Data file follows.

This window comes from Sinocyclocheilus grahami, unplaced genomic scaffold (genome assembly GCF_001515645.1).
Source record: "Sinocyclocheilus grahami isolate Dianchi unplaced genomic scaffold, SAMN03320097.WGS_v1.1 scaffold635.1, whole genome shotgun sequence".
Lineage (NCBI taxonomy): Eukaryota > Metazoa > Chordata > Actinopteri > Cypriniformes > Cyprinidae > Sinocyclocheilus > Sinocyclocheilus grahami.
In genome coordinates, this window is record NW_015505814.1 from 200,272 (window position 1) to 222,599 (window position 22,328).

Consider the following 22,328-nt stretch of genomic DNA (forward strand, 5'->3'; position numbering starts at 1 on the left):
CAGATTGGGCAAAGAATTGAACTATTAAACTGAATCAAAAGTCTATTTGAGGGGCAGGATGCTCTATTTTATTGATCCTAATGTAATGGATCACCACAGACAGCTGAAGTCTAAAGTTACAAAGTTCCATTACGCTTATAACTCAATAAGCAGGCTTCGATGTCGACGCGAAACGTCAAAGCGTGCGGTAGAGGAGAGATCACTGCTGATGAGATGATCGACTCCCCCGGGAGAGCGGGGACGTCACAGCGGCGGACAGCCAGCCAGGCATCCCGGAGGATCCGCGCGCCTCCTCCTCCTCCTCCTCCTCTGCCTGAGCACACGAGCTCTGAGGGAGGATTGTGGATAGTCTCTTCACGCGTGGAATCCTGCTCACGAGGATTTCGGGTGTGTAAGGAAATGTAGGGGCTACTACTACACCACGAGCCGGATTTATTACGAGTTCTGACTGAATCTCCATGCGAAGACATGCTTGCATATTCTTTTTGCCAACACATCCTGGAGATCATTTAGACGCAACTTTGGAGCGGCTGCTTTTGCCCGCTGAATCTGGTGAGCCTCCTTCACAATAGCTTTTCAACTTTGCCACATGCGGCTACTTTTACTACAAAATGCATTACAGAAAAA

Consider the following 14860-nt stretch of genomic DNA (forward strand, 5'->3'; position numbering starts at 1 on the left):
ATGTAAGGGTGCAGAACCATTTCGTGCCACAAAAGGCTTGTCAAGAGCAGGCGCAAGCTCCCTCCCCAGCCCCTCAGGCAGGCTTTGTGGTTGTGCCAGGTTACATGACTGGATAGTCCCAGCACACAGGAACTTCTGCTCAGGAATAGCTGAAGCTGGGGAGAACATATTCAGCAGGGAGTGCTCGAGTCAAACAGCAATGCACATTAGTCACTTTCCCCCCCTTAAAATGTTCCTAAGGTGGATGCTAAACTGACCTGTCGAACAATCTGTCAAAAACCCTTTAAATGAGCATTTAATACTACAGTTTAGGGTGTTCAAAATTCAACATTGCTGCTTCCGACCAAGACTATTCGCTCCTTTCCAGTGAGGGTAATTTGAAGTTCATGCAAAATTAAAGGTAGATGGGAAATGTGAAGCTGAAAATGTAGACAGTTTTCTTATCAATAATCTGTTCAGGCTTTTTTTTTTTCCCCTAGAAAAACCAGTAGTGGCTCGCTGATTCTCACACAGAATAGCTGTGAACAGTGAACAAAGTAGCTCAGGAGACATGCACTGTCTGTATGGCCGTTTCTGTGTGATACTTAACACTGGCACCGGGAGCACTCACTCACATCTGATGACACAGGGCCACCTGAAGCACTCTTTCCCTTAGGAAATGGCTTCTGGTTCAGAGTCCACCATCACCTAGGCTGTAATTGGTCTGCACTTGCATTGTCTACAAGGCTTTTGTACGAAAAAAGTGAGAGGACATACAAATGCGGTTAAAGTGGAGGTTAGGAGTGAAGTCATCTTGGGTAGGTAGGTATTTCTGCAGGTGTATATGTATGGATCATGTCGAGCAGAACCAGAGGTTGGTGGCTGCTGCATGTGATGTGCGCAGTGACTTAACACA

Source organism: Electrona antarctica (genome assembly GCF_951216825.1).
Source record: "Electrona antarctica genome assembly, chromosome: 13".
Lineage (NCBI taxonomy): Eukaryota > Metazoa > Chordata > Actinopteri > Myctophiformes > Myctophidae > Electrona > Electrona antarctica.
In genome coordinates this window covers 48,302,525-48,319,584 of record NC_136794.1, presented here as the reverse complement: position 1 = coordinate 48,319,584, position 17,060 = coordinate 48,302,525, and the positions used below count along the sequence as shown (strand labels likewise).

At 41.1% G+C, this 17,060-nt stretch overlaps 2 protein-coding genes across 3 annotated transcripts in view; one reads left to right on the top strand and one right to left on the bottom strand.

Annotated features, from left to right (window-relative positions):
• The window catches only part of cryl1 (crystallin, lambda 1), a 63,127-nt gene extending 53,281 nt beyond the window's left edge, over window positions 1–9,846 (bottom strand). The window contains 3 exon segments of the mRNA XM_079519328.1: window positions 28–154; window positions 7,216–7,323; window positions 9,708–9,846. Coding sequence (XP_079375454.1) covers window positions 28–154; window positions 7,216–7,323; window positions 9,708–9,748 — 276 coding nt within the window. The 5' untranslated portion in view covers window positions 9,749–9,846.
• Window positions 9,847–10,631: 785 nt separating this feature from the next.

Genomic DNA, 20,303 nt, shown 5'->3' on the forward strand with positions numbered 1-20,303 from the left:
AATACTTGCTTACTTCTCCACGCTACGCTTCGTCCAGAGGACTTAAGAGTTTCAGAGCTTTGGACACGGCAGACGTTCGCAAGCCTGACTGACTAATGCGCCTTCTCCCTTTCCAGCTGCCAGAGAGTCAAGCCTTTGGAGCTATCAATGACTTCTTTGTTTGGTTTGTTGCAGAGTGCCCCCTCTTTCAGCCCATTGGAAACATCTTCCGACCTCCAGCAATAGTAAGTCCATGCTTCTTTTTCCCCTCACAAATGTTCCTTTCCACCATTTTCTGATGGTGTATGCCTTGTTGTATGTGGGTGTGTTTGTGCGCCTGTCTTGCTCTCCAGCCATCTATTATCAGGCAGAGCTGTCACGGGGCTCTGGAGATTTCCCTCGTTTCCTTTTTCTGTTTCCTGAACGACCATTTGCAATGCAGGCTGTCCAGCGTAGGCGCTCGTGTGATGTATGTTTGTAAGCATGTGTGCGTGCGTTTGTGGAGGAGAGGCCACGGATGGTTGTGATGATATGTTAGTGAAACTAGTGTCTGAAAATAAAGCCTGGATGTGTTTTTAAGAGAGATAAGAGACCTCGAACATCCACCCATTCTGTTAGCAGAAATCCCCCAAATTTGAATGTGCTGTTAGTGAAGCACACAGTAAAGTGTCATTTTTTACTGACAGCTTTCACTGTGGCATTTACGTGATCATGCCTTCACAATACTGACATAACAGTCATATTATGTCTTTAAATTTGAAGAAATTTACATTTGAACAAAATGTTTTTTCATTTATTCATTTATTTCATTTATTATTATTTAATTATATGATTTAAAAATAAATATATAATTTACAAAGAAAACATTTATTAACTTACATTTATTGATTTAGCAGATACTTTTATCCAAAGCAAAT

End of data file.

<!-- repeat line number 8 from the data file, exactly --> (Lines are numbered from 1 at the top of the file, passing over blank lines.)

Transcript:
ATGTAAGGGTGCAGAACCATTTCGTGCCACAAAAGGCTTGTCAAGAGCAGGCGCAAGCTCCCTCCCCAGCCCCTCAGGCAGGCTTTGTGGTTGTGCCAGGTTACATGACTGGATAGTCCCAGCACACAGGAACTTCTGCTCAGGAATAGCTGAAGCTGGGGAGAACATATTCAGCAGGGAGTGCTCGAGTCAAACAGCAATGCACATTAGTCACTTTCCCCCCCTTAAAATGTTCCTAAGGTGGATGCTAAACTGACCTGTCGAACAATCTGTCAAAAACCCTTTAAATGAGCATTTAATACTACAGTTTAGGGTGTTCAAAATTCAACATTGCTGCTTCCGACCAAGACTATTCGCTCCTTTCCAGTGAGGGTAATTTGAAGTTCATGCAAAATTAAAGGTAGATGGGAAATGTGAAGCTGAAAATGTAGACAGTTTTCTTATCAATAATCTGTTCAGGCTTTTTTTTTTTCCCCTAGAAAAACCAGTAGTGGCTCGCTGATTCTCACACAGAATAGCTGTGAACAGTGAACAAAGTAGCTCAGGAGACATGCACTGTCTGTATGGCCGTTTCTGTGTGATACTTAACACTGGCACCGGGAGCACTCACTCACATCTGATGACACAGGGCCACCTGAAGCACTCTTTCCCTTAGGAAATGGCTTCTGGTTCAGAGTCCACCATCACCTAGGCTGTAATTGGTCTGCACTTGCATTGTCTACAAGGCTTTTGTACGAAAAAAGTGAGAGGACATACAAATGCGGTTAAAGTGGAGGTTAGGAGTGAAGTCATCTTGGGTAGGTAGGTATTTCTGCAGGTGTATATGTATGGATCATGTCGAGCAGAACCAGAGGTTGGTGGCTGCTGCATGTGATGTGCGCAGTGACTTAACACA